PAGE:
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Bloomsbury Project

Bloomsbury Institutions


Blind Poor Relief Society

Also known as Indigent Blind Relief Society


It was founded in the 1870s by James Colmer, formerly printer to the Blind Indigent Visiting Society

In 1879 Colmer (also called Joseph Colmer in The Times), was prosecuted for libel by the Blind Indigent Visiting Society; he had alleged malaversion of funds on their part, but he pleaded guilty

His Society was investigated by the Charity Organisation Society in the late 1870s, who later published a notice to warn people who received requests for money for it (The Times, 29 January 1880)

It no longer exists

What was reforming about it?

It may have been a con trick, deliberately aiming to confuse would-be charitable donors with the similarity of its name to the Blind Indigent Visiting Society

Where in Bloomsbury

It had two bases, both in Bloomsbury: 48 Hunter Street and 253 Gray’s Inn Road (The Times, 18 August 1879)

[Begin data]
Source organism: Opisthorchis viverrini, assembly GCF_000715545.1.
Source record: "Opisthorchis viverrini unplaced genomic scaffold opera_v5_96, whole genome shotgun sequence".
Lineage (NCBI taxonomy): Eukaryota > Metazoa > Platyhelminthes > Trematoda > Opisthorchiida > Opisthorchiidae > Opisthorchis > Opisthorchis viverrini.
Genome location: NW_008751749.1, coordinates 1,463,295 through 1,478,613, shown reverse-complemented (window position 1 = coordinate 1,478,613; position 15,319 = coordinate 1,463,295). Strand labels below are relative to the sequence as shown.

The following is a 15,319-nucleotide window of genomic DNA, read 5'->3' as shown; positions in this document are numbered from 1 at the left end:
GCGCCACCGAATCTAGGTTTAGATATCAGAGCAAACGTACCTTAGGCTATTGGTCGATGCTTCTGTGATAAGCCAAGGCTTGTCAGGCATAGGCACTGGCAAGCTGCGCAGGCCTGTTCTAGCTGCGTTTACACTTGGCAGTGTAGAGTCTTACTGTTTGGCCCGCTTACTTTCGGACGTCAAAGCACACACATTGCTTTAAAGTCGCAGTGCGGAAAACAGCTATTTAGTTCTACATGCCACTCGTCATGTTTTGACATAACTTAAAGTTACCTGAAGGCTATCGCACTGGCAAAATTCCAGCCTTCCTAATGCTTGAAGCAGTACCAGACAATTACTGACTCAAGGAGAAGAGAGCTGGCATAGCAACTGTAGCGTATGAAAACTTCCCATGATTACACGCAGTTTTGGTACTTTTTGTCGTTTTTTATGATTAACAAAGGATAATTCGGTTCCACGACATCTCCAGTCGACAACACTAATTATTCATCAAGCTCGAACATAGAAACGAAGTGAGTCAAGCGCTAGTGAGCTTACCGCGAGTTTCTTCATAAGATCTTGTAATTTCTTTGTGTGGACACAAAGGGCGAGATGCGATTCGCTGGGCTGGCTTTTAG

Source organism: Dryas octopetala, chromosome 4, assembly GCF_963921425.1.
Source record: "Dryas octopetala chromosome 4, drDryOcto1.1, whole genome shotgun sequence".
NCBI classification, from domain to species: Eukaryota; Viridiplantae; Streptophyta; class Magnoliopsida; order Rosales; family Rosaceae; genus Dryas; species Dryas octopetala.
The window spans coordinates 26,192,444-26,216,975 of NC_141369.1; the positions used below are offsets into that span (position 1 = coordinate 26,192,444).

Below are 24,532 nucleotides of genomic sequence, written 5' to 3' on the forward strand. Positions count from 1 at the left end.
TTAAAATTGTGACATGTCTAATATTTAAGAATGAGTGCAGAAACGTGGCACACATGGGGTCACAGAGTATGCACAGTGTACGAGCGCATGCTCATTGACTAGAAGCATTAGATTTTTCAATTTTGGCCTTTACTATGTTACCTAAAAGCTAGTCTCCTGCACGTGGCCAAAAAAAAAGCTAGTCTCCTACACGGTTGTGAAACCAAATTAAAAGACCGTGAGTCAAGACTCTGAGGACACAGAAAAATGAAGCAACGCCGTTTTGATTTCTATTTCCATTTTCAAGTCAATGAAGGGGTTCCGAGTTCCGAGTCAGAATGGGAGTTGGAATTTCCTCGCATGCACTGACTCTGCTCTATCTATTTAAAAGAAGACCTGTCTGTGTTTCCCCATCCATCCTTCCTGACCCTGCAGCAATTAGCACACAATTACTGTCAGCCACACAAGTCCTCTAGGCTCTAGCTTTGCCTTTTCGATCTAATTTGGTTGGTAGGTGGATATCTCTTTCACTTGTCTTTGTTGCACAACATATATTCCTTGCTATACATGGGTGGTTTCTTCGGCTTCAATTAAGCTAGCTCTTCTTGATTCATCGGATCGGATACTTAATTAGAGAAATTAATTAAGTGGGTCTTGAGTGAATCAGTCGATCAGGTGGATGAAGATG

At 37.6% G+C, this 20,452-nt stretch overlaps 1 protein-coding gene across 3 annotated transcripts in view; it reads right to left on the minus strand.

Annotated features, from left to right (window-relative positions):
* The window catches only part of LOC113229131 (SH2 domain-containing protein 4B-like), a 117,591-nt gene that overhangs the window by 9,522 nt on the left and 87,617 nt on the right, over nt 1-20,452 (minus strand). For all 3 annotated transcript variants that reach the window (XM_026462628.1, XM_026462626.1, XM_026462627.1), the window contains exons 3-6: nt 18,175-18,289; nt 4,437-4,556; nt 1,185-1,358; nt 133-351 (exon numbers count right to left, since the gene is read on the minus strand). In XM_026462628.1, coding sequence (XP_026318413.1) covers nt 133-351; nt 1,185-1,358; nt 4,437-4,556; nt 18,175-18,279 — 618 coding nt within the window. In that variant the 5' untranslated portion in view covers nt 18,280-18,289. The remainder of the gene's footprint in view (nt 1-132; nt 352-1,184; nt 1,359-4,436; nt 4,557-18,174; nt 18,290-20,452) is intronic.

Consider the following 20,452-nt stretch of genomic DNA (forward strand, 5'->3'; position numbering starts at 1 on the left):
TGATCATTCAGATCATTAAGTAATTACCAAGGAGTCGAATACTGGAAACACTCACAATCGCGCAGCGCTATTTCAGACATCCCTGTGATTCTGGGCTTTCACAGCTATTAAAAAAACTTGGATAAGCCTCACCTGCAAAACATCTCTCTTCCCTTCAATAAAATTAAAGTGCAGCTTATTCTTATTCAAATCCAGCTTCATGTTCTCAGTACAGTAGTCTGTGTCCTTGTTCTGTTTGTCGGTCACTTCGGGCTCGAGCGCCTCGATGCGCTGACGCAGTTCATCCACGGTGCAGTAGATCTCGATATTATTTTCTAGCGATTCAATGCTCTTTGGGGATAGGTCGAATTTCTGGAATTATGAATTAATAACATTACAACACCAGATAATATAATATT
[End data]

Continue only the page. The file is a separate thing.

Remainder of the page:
The former was apparently also the address of the was “Ladies’ Printing Press (for the Employment of Necessitous Gentlewomen)” which printed the appeal pamphlet Lost in London (1875) for Miss Stride’s Homes (A/FWA/C/D18/2, London Metropolitan Archives)

Books about it

None found


There are records of the investigation of the Society (and others run by James Colmer) by the Charity Organisation Society in London Metropolitan Archives, ref. A/FWA/C/D/39/001–004; details are available online via Access to Archives (opens in new window)

This page last modified 13 April, 2011 by Deborah Colville


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